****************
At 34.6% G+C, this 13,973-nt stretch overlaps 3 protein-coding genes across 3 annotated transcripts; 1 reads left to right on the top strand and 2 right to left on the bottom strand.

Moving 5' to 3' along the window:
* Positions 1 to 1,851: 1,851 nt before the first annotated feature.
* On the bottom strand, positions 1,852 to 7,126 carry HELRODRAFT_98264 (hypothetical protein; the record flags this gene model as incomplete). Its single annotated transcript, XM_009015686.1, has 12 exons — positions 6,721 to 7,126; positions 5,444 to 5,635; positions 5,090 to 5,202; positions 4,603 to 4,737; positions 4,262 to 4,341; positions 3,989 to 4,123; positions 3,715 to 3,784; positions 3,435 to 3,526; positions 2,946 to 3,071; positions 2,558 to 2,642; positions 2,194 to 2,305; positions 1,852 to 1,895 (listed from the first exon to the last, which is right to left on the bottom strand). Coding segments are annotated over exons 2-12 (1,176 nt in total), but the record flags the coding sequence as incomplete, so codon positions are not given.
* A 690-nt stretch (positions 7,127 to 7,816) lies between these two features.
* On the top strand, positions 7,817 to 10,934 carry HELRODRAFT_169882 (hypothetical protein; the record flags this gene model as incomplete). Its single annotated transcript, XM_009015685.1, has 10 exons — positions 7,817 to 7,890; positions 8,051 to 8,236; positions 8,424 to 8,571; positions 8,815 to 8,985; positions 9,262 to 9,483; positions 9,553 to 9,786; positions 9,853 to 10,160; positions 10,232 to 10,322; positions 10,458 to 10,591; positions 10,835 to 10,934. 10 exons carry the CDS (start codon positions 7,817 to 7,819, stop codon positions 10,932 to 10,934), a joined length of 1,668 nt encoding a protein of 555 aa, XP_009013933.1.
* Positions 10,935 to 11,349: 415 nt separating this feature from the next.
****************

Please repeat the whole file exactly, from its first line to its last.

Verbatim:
At 34.6% G+C, this 13,973-nt stretch overlaps 3 protein-coding genes across 3 annotated transcripts; 1 reads left to right on the top strand and 2 right to left on the bottom strand.

Moving 5' to 3' along the window:
* Positions 1 to 1,851: 1,851 nt before the first annotated feature.
* On the bottom strand, positions 1,852 to 7,126 carry HELRODRAFT_98264 (hypothetical protein; the record flags this gene model as incomplete). Its single annotated transcript, XM_009015686.1, has 12 exons — positions 6,721 to 7,126; positions 5,444 to 5,635; positions 5,090 to 5,202; positions 4,603 to 4,737; positions 4,262 to 4,341; positions 3,989 to 4,123; positions 3,715 to 3,784; positions 3,435 to 3,526; positions 2,946 to 3,071; positions 2,558 to 2,642; positions 2,194 to 2,305; positions 1,852 to 1,895 (listed from the first exon to the last, which is right to left on the bottom strand). Coding segments are annotated over exons 2-12 (1,176 nt in total), but the record flags the coding sequence as incomplete, so codon positions are not given.
* A 690-nt stretch (positions 7,127 to 7,816) lies between these two features.
* On the top strand, positions 7,817 to 10,934 carry HELRODRAFT_169882 (hypothetical protein; the record flags this gene model as incomplete). Its single annotated transcript, XM_009015685.1, has 10 exons — positions 7,817 to 7,890; positions 8,051 to 8,236; positions 8,424 to 8,571; positions 8,815 to 8,985; positions 9,262 to 9,483; positions 9,553 to 9,786; positions 9,853 to 10,160; positions 10,232 to 10,322; positions 10,458 to 10,591; positions 10,835 to 10,934. 10 exons carry the CDS (start codon positions 7,817 to 7,819, stop codon positions 10,932 to 10,934), a joined length of 1,668 nt encoding a protein of 555 aa, XP_009013933.1.
* Positions 10,935 to 11,349: 415 nt separating this feature from the next.